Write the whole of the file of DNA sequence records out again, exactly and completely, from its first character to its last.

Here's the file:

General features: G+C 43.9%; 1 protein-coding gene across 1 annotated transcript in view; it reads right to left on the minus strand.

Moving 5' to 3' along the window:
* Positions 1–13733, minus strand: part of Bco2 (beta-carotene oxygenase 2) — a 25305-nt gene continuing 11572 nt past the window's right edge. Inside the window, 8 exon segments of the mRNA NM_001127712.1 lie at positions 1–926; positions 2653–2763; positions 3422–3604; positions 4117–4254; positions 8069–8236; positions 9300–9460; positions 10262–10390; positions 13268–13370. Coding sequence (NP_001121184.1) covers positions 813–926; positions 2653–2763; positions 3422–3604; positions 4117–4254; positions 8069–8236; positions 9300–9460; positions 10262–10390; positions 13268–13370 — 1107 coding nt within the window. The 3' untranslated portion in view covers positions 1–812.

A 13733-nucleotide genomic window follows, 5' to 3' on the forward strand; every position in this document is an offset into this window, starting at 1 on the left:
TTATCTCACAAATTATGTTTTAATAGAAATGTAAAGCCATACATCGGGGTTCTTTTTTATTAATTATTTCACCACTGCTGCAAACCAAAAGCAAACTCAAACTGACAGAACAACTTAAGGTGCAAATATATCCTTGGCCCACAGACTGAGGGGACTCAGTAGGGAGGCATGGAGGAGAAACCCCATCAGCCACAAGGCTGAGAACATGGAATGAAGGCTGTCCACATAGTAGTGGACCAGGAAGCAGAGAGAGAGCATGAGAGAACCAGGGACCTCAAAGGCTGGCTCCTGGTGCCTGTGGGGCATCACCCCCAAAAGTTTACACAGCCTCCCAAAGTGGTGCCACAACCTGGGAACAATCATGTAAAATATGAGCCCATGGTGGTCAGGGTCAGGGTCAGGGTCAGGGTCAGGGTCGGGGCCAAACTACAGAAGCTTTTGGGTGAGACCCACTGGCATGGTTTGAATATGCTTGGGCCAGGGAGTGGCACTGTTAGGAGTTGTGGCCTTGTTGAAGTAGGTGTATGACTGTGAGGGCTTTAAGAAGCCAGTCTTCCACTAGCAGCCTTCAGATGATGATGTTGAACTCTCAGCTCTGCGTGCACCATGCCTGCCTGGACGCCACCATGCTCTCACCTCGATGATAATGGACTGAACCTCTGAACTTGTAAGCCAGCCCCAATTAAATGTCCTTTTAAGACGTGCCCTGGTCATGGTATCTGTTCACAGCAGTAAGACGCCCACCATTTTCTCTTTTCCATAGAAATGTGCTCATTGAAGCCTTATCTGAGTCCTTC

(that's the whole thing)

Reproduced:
General features: G+C 43.9%; 1 protein-coding gene across 1 annotated transcript in view; it reads right to left on the minus strand.

Moving 5' to 3' along the window:
* Positions 1–13733, minus strand: part of Bco2 (beta-carotene oxygenase 2) — a 25305-nt gene continuing 11572 nt past the window's right edge. Inside the window, 8 exon segments of the mRNA NM_001127712.1 lie at positions 1–926; positions 2653–2763; positions 3422–3604; positions 4117–4254; positions 8069–8236; positions 9300–9460; positions 10262–10390; positions 13268–13370. Coding sequence (NP_001121184.1) covers positions 813–926; positions 2653–2763; positions 3422–3604; positions 4117–4254; positions 8069–8236; positions 9300–9460; positions 10262–10390; positions 13268–13370 — 1107 coding nt within the window. The 3' untranslated portion in view covers positions 1–812.

A 13733-nucleotide genomic window follows, 5' to 3' on the forward strand; every position in this document is an offset into this window, starting at 1 on the left:
TTATCTCACAAATTATGTTTTAATAGAAATGTAAAGCCATACATCGGGGTTCTTTTTTATTAATTATTTCACCACTGCTGCAAACCAAAAGCAAACTCAAACTGACAGAACAACTTAAGGTGCAAATATATCCTTGGCCCACAGACTGAGGGGACTCAGTAGGGAGGCATGGAGGAGAAACCCCATCAGCCACAAGGCTGAGAACATGGAATGAAGGCTGTCCACATAGTAGTGGACCAGGAAGCAGAGAGAGAGCATGAGAGAACCAGGGACCTCAAAGGCTGGCTCCTGGTGCCTGTGGGGCATCACCCCCAAAAGTTTACACAGCCTCCCAAAGTGGTGCCACAACCTGGGAACAATCATGTAAAATATGAGCCCATGGTGGTCAGGGTCAGGGTCAGGGTCAGGGTCAGGGTCGGGGCCAAACTACAGAAGCTTTTGGGTGAGACCCACTGGCATGGTTTGAATATGCTTGGGCCAGGGAGTGGCACTGTTAGGAGTTGTGGCCTTGTTGAAGTAGGTGTATGACTGTGAGGGCTTTAAGAAGCCAGTCTTCCACTAGCAGCCTTCAGATGATGATGTTGAACTCTCAGCTCTGCGTGCACCATGCCTGCCTGGACGCCACCATGCTCTCACCTCGATGATAATGGACTGAACCTCTGAACTTGTAAGCCAGCCCCAATTAAATGTCCTTTTAAGACGTGCCCTGGTCATGGTATCTGTTCACAGCAGTAAGACGCCCACCATTTTCTCTTTTCCATAGAAATGTGCTCATTGAAGCCTTATCTGAGTCCTTC